Shabbat Chazon:  (lit. "Sabbath of Vision"); the Shabbat before Tishah BeAv, so called because of the passage “Chazon” (Isaiah 1:1) read for the Haftorah  [33 related articles] Three Weeks, The » Shabbat Chazon
Shabbat HaGadol:  (lit. “the Great Sabbath”); the Shabbat preceding Passover  [26 related articles]
Shabbat Kallah:  On the Shabbat before a wedding, it is customary for a bride to enjoy an elegant social gathering with her female friends and relatives.  [2 related articles] Relationships » Self & Fellow » Shabbat Kallah
Shabbat Mevarchim:  (lit. "Sabbath of Blessing"); the Shabbat on which the forthcoming new month is blessed  [9 related articles]
Shabbat Nachamu:  (lit. "Sabbath of Consolation"); the Shabbat following the fast of Tishah B'Av, so called because of the passage “Nachamu” (Yeshayahu 40:1) read for the Haftorah  [16 related articles]
Shabbat Selichot:  The Shabbat preceding the week of Rosh Hashanah, the day before the recitation of Selichot begins. 
Shabbat Shirah:  (lit. "Sabbath of Song"); the Shabbat on which one reads Parshat Beshalach, which includes the Shirah, the Song of the Sea (Shmot 15:1-19) 
Shabbat Shuvah:  (lit. “the Sabbath of Repentance”); the Shabbat between Rosh HaShanah and Yom Kippur; also known as Shabbat Shuvah (from the first word of the Haftorah read on that day, beginning Hoshea 14:2)  [17 related articles]
Shabbosdik:  (Yiddish) appropriate for or in the spirit of Shabbat.  [1 related article]
Shacharit (morning prayer):  (lit. "the dawning"); the morning prayer service  [55 related articles] Prayer » Shacharit (morning prayer)
Shadchonus:  (Yid.-Heb.) marriage broker’s fee 
Shaliach:  (lit. "emissary"); commonly denoting emissaries of the Lubavitcher Rebbe involved in Jewish outreach work  [22 related articles]
Shalom Aleichem:  (lit. “Peace upon you”); (a) a common greeting; (b) hymn of welcome to the ministering angels who visit every Jewish home on Friday eve  [10 related articles] Shabbat » Shalom Aleichem
Shalomtzion:  (d. 65 BCE) Hasmonean queen, sister of Simeon ben Shetach. After the death of her husband Aristobulus I, she freed his brother, Alexander Jannaeus from prison, and married him shortly thereafter, in accordance with the laws of yibbum. After her second husband's death, she ruled for nine years, during which the Jews prospered both politically and spiritually.  [5 related articles] People » Shalomtzion
Shalosh Seudot:  (lit. "the third meal"); the third of Shabbat's required three meals, held right before sunset, during the mystic time of Shabbat's waning  [7 related articles] Shabbat » Shalosh Seudot
Shamash:  (lit. "Attendant") The synagogue beadle. In charge of managing the synagogue's daily operations.  Prayer » Shamash
Shamash, The:  The candle from which the Chanukah lamps are lit.  [3 related articles] Chanukah (Hanukkah) » Shamash, The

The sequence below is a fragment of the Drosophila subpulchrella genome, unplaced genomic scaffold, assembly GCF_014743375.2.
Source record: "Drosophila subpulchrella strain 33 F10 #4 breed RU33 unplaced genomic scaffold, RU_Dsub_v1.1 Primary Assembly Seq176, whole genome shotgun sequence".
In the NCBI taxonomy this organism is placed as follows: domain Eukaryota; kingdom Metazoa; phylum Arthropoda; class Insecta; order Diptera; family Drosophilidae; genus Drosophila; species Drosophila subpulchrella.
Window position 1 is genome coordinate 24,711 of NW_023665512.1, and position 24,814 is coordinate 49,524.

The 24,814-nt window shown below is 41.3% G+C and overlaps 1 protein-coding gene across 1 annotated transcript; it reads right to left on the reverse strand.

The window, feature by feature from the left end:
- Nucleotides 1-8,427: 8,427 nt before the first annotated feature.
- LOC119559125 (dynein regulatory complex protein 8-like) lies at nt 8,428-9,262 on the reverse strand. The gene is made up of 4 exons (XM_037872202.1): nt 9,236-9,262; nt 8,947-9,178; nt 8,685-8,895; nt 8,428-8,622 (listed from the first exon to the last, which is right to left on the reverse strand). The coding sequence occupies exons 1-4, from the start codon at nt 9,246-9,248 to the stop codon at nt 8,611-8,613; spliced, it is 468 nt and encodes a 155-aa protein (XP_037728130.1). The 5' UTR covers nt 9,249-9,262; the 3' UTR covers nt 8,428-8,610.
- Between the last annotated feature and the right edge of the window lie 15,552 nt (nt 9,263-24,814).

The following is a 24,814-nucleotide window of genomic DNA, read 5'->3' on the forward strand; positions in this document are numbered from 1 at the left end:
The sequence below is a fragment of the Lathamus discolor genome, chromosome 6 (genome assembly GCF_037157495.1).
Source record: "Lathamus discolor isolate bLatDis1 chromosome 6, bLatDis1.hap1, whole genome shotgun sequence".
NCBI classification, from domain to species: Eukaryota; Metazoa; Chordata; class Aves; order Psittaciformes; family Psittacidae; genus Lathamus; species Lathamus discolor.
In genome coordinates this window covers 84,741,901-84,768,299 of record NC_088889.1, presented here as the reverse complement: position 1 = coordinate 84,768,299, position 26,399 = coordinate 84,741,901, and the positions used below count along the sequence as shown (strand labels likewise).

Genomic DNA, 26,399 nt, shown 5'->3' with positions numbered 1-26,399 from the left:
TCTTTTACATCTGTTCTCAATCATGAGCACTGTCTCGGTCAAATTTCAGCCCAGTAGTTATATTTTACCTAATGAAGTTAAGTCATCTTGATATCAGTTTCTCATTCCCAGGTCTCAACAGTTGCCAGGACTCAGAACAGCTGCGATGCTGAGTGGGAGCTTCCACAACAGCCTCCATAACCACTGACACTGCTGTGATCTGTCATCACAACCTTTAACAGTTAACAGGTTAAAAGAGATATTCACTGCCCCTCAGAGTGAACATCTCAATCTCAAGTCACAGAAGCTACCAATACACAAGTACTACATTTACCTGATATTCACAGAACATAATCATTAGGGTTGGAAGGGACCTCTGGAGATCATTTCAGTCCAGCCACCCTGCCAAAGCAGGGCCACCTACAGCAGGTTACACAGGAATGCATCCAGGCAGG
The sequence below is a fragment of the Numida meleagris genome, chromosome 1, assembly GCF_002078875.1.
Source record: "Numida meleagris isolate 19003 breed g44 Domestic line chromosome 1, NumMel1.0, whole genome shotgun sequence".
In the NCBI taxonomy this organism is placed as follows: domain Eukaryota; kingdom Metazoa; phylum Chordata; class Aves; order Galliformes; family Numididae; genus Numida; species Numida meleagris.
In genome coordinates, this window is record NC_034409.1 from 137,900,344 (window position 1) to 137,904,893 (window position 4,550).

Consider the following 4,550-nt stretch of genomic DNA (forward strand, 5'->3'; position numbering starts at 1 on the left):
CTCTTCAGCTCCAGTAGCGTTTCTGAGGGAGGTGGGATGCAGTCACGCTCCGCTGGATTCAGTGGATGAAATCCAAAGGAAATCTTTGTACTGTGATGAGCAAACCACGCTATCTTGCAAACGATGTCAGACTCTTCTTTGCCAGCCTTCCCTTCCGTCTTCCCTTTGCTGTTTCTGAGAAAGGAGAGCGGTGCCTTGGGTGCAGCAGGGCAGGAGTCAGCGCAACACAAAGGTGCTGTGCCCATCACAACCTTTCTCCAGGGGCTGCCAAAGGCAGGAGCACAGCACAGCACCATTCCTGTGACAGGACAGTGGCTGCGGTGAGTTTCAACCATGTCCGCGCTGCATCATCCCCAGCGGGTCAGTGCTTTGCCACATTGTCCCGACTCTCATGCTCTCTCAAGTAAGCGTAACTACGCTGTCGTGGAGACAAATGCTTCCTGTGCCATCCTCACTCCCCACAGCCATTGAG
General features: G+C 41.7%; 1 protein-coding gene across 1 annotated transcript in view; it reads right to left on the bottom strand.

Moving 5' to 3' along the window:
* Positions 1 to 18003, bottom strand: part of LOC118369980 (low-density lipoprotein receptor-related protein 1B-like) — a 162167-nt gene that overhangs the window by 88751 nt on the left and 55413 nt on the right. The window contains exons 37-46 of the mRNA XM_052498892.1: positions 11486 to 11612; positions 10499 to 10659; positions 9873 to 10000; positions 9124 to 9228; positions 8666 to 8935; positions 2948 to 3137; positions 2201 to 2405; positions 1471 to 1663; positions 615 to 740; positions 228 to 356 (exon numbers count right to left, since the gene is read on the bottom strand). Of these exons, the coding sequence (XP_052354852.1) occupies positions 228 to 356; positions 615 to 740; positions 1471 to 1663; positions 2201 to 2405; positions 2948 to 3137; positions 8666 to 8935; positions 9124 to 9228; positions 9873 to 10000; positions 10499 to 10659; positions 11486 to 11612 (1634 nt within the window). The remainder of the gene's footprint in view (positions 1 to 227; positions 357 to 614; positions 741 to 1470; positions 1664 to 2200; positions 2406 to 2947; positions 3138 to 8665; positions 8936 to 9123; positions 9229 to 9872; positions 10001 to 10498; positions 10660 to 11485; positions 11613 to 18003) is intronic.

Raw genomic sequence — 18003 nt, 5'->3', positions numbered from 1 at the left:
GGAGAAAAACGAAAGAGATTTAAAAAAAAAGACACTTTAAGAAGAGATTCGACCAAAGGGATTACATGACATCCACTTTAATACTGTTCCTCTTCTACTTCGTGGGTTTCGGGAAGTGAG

Shamgar ben Anath:  (d. 1107 BCE) Third of the Judges, ruled together with Ehud during the last years of the latter’s leadership. When the Philistines oppressed the Israelites living in the southwest region of Israel, Shamgar came to the rescue, killing 600 Philistines with a cattle prod.  [1 related article]
Shamir:  wormlike creature that was miraculously able to chew through stone and which was used in the construction of the first Beit HaMikdash. 
Shammai:  (1st century BCE) Mishnaic sage, student of Shemaiah and Abtalion, served as the head of the Sanhedrin under Hillel. Known for his quick temper and strict interpretation of the Torah. His Torah academy was known as the “House of Shammai.”  [5 related articles] People » Shammai
Shammai & Hillel, Houses of :  The Torah academies founded by Hillel and Shammai were known as the “Houses of Hillel and Shammai.” The Mishnah records 316 disagreements between the schools, with the House of Hillel generally taking the lenient view and the House of Shammai, the more stringent one. In all but 18 cases, the halachah is accordance with the House of Hillel.  [28 related articles] People » Shammai & Hillel, Houses of
Shammes:  (Yid. pronunciation of “shamash”; lit., “assistant”); (a) the custodian of a synagogue; (b) the personal assistant of a rabbi or other communal official 
Shankbone:  the shankbone used on the Passover seder plate; represents the Paschal sacrifice  [4 related articles]
Shas:  (Acronym of Shisha Sidrei Mishnah lit., “the Six Orders of the Mishnah”); the Talmud in its entirety.  [691 related articles]
Shatnez (Prohibition against mixing wool and linen in garments):  a mixture of wool and linen forbidden by the Torah  [18 related articles]
Shavuot:  (lit. “weeks”) The one-day holiday (two in the Diaspora) commemorating the Giving of the Torah on Mount Sinai. This late-spring holiday commences on the fiftieth day (the morrow of seven “weeks”) following the second day of Passover[297 related articles]
Shechem (son of Chamor):  Son of Hamor, the governor of the city of Shechem. Kidnapped and violated Dinah the daughter of Jacob. Dinah’s brothers Simeon and Levi avenged this deed, destroying the city of Shechem and killing all its adult male inhabitants.  [3 related articles]
Shechem (the city):  City in northern Israel. There Dinah was abducted, and it is the location of Joseph's Tomb.  [3 related articles] Countries, Lands & Geographical Locations » Shechem (the city)
Shechinah ("feminine aspect" of the Divine):  The manifestation of the divine presence in this world; G-d's feminine manifestation.  [26 related articles]
Shechitah (Ritual Slaughtering):  ritual slaughtering  [30 related articles] Halacha (Torah law) » Shechitah (Ritual Slaughtering)